Over 56 billion farmed animals are killed every year by humans. These shocking figures do not even include fish and other sea creatures whose deaths are so great they are only measured in tons.
Animals are not simply food products, but thinking, feeling individuals who want to enjoy their lives. An animal’s life is as important and irreplaceable to them, as ours is to us. But as children we are conditioned to view cows, pigs, chickens, sheep and fish as inferior beings whose reason for existence is to provide us with meat, milk and eggs. This way of seeing other species is known as speciesism. It’s time for us to change the way we see the other animals with which we share the planet. We need to stop thinking of them as just resources, and to start viewing them for who they are: individual sentient beings whose lives deserve to be respected and valued.
The above footage is not graphic; it shows the experience of a cow who is waiting in line to die.
Many people are also unaware that in the last decade alone, more than 30 million wildlife animals — many endangered — have been brutally killed by a secretive branch of the USDA that is primarily employed to destroy wildlife deemed a threat to animal agriculture.
The USDA’s Animal Damage Control (ADC) program was established in 1931 to police and destroy wildlife animals considered to be detrimental to the western livestock industry. The government later changed the program’s name to “Wildlife Services” on the advice of public relations strategists, and changed their motto to the benign sounding, “Living with Wildlife.” In reality, Wildlife Services spends millions of tax-payer dollars each year to kill native carnivores and predators — coyotes, wolves, bears, mountain lions, and many others — on behalf of the livestock industry. These animals are destroyed by the most violent and gruesome methods imaginable: gunned down from helicopters; poisoned; gassed; torn apart by trained dogs; strangled to death in neck snares; and caught in torturous leg-hold traps in which they languish and slowly die.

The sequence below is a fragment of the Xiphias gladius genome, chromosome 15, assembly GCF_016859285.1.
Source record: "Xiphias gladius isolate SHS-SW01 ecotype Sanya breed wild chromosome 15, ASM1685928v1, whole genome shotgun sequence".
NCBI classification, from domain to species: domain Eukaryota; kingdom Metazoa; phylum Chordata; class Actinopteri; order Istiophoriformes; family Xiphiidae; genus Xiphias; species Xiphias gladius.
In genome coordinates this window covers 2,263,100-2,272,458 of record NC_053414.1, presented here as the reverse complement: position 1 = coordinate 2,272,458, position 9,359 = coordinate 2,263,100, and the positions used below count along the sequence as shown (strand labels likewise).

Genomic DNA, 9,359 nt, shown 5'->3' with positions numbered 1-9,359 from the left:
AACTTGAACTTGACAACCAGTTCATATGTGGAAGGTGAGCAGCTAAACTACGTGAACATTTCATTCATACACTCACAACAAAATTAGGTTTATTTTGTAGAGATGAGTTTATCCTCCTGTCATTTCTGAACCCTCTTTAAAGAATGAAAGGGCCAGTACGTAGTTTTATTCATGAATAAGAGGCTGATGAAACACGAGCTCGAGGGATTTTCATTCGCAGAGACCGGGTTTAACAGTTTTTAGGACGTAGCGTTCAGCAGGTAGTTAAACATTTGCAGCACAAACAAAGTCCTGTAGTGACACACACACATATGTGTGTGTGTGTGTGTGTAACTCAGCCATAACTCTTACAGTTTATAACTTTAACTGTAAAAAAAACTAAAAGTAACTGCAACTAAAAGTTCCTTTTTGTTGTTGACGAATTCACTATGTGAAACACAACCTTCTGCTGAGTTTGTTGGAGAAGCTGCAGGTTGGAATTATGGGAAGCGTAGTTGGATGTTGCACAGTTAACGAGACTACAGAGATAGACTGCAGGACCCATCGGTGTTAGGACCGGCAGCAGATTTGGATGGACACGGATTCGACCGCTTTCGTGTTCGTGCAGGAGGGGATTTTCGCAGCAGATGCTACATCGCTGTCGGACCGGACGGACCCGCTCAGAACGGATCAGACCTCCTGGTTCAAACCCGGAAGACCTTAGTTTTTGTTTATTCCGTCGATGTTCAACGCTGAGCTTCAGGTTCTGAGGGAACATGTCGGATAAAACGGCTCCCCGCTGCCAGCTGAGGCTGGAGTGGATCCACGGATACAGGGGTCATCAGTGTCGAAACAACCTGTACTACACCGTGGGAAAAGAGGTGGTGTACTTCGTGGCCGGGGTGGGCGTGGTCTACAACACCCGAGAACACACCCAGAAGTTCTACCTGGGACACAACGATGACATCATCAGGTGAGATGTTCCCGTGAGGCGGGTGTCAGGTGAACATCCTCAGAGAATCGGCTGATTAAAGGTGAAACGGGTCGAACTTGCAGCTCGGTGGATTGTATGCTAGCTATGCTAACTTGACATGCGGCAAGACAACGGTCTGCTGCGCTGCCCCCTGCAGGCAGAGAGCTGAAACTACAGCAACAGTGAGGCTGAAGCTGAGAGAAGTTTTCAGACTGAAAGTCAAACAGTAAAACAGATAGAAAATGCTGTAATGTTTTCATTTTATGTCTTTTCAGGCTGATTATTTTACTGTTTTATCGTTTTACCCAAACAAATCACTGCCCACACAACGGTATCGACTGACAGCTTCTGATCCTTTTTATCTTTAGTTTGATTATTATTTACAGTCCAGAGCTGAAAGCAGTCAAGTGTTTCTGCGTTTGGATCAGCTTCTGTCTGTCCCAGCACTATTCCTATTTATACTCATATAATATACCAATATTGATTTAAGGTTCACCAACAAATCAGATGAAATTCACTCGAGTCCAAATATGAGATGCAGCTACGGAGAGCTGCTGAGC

There Is No Such Thing as Humane Animal Farming
The very existence of labels like “free range,” “cage-free,” and “humane certified” attests to society’s growing concern for the welfare of animals raised for food. But any time consumers of meat, eggs or dairy advocate for “humane” treatment of farm animals, they confront an unavoidable paradox: the movement to treat farm animals better is based on the idea that it is wrong to subject them to unnecessary harm; yet, killing animals we have no need to eat constitutes the ultimate act of unnecessary harm.
Unlike animals who kill other animals for food, we have a choice. Choose compassion. Go Vegan.